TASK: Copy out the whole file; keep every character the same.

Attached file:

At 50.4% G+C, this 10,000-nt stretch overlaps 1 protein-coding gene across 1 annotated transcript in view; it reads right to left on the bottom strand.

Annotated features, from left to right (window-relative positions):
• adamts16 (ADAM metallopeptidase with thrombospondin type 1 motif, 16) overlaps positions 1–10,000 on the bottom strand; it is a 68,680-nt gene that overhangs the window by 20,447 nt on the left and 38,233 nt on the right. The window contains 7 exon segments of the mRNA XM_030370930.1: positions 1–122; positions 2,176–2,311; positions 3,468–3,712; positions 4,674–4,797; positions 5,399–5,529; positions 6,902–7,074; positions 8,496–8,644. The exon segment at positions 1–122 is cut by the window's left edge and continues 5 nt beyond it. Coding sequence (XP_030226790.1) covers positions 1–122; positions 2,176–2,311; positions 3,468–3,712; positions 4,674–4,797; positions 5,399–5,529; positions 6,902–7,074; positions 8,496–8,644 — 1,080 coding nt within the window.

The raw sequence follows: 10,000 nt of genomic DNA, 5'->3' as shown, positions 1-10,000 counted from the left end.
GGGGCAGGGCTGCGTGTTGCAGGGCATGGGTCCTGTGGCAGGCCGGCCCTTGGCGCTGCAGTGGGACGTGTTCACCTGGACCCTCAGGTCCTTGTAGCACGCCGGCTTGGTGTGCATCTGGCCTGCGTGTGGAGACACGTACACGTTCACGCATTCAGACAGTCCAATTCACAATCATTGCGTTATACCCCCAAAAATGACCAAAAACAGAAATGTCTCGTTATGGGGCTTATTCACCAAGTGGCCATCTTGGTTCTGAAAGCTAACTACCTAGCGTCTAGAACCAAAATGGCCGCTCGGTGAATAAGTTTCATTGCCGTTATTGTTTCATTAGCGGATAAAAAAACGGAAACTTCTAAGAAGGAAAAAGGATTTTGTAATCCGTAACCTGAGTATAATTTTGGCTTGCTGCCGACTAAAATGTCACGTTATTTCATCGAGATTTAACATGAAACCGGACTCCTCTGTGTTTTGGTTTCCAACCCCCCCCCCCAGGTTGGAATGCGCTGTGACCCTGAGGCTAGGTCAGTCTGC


At 50.4% G+C, this 10,000-nt stretch overlaps 1 protein-coding gene across 1 annotated transcript in view; it reads right to left on the bottom strand.

Annotated features, from left to right (window-relative positions):
• adamts16 (ADAM metallopeptidase with thrombospondin type 1 motif, 16) overlaps positions 1–10,000 on the bottom strand; it is a 68,680-nt gene that overhangs the window by 20,447 nt on the left and 38,233 nt on the right. The window contains 7 exon segments of the mRNA XM_030370930.1: positions 1–122; positions 2,176–2,311; positions 3,468–3,712; positions 4,674–4,797; positions 5,399–5,529; positions 6,902–7,074; positions 8,496–8,644. The exon segment at positions 1–122 is cut by the window's left edge and continues 5 nt beyond it. Coding sequence (XP_030226790.1) covers positions 1–122; positions 2,176–2,311; positions 3,468–3,712; positions 4,674–4,797; positions 5,399–5,529; positions 6,902–7,074; positions 8,496–8,644 — 1,080 coding nt within the window.

The raw sequence follows: 10,000 nt of genomic DNA, 5'->3' as shown, positions 1-10,000 counted from the left end.
GGGGCAGGGCTGCGTGTTGCAGGGCATGGGTCCTGTGGCAGGCCGGCCCTTGGCGCTGCAGTGGGACGTGTTCACCTGGACCCTCAGGTCCTTGTAGCACGCCGGCTTGGTGTGCATCTGGCCTGCGTGTGGAGACACGTACACGTTCACGCATTCAGACAGTCCAATTCACAATCATTGCGTTATACCCCCAAAAATGACCAAAAACAGAAATGTCTCGTTATGGGGCTTATTCACCAAGTGGCCATCTTGGTTCTGAAAGCTAACTACCTAGCGTCTAGAACCAAAATGGCCGCTCGGTGAATAAGTTTCATTGCCGTTATTGTTTCATTAGCGGATAAAAAAACGGAAACTTCTAAGAAGGAAAAAGGATTTTGTAATCCGTAACCTGAGTATAATTTTGGCTTGCTGCCGACTAAAATGTCACGTTATTTCATCGAGATTTAACATGAAACCGGACTCCTCTGTGTTTTGGTTTCCAACCCCCCCCCCCAGGTTGGAATGCGCTGTGACCCTGAGGCTAGGTCAGTCTGC